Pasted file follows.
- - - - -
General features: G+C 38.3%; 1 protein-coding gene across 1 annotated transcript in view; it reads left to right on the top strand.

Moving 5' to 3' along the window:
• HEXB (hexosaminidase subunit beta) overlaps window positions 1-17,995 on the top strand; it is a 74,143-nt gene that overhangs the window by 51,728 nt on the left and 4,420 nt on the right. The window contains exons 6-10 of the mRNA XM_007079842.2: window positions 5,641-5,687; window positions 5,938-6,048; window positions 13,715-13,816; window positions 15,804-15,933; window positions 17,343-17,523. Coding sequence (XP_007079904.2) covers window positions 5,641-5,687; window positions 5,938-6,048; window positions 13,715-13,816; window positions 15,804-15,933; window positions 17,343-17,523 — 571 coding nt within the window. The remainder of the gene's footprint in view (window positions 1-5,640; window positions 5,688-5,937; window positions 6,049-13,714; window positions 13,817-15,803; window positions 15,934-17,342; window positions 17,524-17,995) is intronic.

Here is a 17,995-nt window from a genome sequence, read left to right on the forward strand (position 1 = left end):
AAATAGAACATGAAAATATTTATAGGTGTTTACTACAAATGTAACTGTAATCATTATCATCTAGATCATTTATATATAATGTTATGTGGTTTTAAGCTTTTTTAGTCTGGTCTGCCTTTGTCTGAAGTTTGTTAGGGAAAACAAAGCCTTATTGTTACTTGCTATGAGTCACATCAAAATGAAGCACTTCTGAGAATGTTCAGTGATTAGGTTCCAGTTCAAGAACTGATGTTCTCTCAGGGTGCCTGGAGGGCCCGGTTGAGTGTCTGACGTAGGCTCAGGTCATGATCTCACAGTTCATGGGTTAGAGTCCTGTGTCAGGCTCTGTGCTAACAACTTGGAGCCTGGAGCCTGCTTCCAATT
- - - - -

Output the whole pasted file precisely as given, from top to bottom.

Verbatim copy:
General features: G+C 38.3%; 1 protein-coding gene across 1 annotated transcript in view; it reads left to right on the top strand.

Moving 5' to 3' along the window:
• HEXB (hexosaminidase subunit beta) overlaps window positions 1-17,995 on the top strand; it is a 74,143-nt gene that overhangs the window by 51,728 nt on the left and 4,420 nt on the right. The window contains exons 6-10 of the mRNA XM_007079842.2: window positions 5,641-5,687; window positions 5,938-6,048; window positions 13,715-13,816; window positions 15,804-15,933; window positions 17,343-17,523. Coding sequence (XP_007079904.2) covers window positions 5,641-5,687; window positions 5,938-6,048; window positions 13,715-13,816; window positions 15,804-15,933; window positions 17,343-17,523 — 571 coding nt within the window. The remainder of the gene's footprint in view (window positions 1-5,640; window positions 5,688-5,937; window positions 6,049-13,714; window positions 13,817-15,803; window positions 15,934-17,342; window positions 17,524-17,995) is intronic.

Here is a 17,995-nt window from a genome sequence, read left to right on the forward strand (position 1 = left end):
AAATAGAACATGAAAATATTTATAGGTGTTTACTACAAATGTAACTGTAATCATTATCATCTAGATCATTTATATATAATGTTATGTGGTTTTAAGCTTTTTTAGTCTGGTCTGCCTTTGTCTGAAGTTTGTTAGGGAAAACAAAGCCTTATTGTTACTTGCTATGAGTCACATCAAAATGAAGCACTTCTGAGAATGTTCAGTGATTAGGTTCCAGTTCAAGAACTGATGTTCTCTCAGGGTGCCTGGAGGGCCCGGTTGAGTGTCTGACGTAGGCTCAGGTCATGATCTCACAGTTCATGGGTTAGAGTCCTGTGTCAGGCTCTGTGCTAACAACTTGGAGCCTGGAGCCTGCTTCCAATT